The COVID-19 pandemic has adversely affected the entire world. The effective implementation of vaccination strategy is critical to prevent the resurgence of the pandemic, especially during large-scale population migration. We establish a multiple patch coupled model based on the transportation network among the 31 provinces in China, under the combined strategies of vaccination and quarantine during large-scale population migration. Based on the model, we derive a critical quarantine rate to control the pandemic transmission and a vaccination rate to achieve herd immunity. Furthermore, we evaluate the influence of passenger flow on the effective reproduction number during the Chinese-Spring-Festival travel rush. Meanwhile, the spread of the COVID-19 pandemic is investigated for different control strategies, viz. global control and local control. The impact of vaccine-related parameters, such as the number, the effectiveness and the immunity period of vaccine, are explored. It is believed that the articulated models as well as the presented simulation results could be beneficial to design of feasible strategies for preventing COVID-19 transmission during the Chinese-Spring-Festival travel rush or the other future events involving large-scale population migration.


Subject(s)
COVID-19 , Quarantine , China/epidemiology , Holidays , Humans , Mathematical Concepts , Models, Biological , Pandemics/prevention & control , SARS-CoV-2 , Travel , Vaccination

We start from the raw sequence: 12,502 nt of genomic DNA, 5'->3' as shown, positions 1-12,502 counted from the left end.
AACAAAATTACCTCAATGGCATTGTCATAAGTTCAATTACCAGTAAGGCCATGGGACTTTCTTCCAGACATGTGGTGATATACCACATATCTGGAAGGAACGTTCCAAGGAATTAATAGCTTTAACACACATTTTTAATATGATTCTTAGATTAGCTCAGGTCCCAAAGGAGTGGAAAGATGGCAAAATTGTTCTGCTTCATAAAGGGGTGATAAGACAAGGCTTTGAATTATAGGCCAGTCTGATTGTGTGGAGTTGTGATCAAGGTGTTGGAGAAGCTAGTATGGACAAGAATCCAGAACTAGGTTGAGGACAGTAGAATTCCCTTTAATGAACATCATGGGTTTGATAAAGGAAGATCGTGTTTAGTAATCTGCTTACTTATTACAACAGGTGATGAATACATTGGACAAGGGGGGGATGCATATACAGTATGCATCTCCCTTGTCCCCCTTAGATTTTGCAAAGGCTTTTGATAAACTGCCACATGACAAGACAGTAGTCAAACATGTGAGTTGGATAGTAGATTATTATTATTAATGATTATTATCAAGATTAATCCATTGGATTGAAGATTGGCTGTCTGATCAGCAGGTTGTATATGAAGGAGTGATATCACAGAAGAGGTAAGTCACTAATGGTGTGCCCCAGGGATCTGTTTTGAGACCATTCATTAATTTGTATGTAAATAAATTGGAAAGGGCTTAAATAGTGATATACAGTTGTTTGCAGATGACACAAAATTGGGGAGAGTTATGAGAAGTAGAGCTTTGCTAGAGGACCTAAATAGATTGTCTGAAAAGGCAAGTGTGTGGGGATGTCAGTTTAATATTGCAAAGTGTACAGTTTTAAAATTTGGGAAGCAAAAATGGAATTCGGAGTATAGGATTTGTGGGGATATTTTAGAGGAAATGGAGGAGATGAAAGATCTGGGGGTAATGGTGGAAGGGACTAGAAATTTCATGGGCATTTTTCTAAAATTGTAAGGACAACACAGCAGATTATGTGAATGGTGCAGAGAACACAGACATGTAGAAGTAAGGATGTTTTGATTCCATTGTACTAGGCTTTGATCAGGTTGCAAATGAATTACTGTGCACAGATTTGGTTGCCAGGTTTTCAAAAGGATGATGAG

11.
Sci Rep ; 11(1): 24390, 2021 12 22.
Article in English | MEDLINE | ID: covidwho-1585778

ABSTRACT

This paper investigates the role of large outbreaks on the persistence of Covid-19 over time. Using data from 650 European regions in 14 countries, I first show that winter school holidays in late February/early March 2020 (weeks 8, 9 and 10) led to large regional outbreaks of Covid-19 in the spring with the spread being 60% and up-to over 90% higher compared to regions with earlier school holidays. While the impact of these initial large outbreaks fades away over the summer months, it systematically reappears from the fall as regions with school holidays in weeks 8, 9 and 10 had 30-70% higher spread. This suggests that following a large outbreak, there is a strong element of underlying (latent) regional persistence of Covid-19. The strong degree of persistence highlights the long-term benefits of effective (initial) containment policies, as once a large outbreak has occurred, Covid-19 persists. This result emphasizes the need for vaccinations against Covid-19 in regions that have recently experienced large outbreaks but are well below herd-immunity, to avoid a new surge of cases.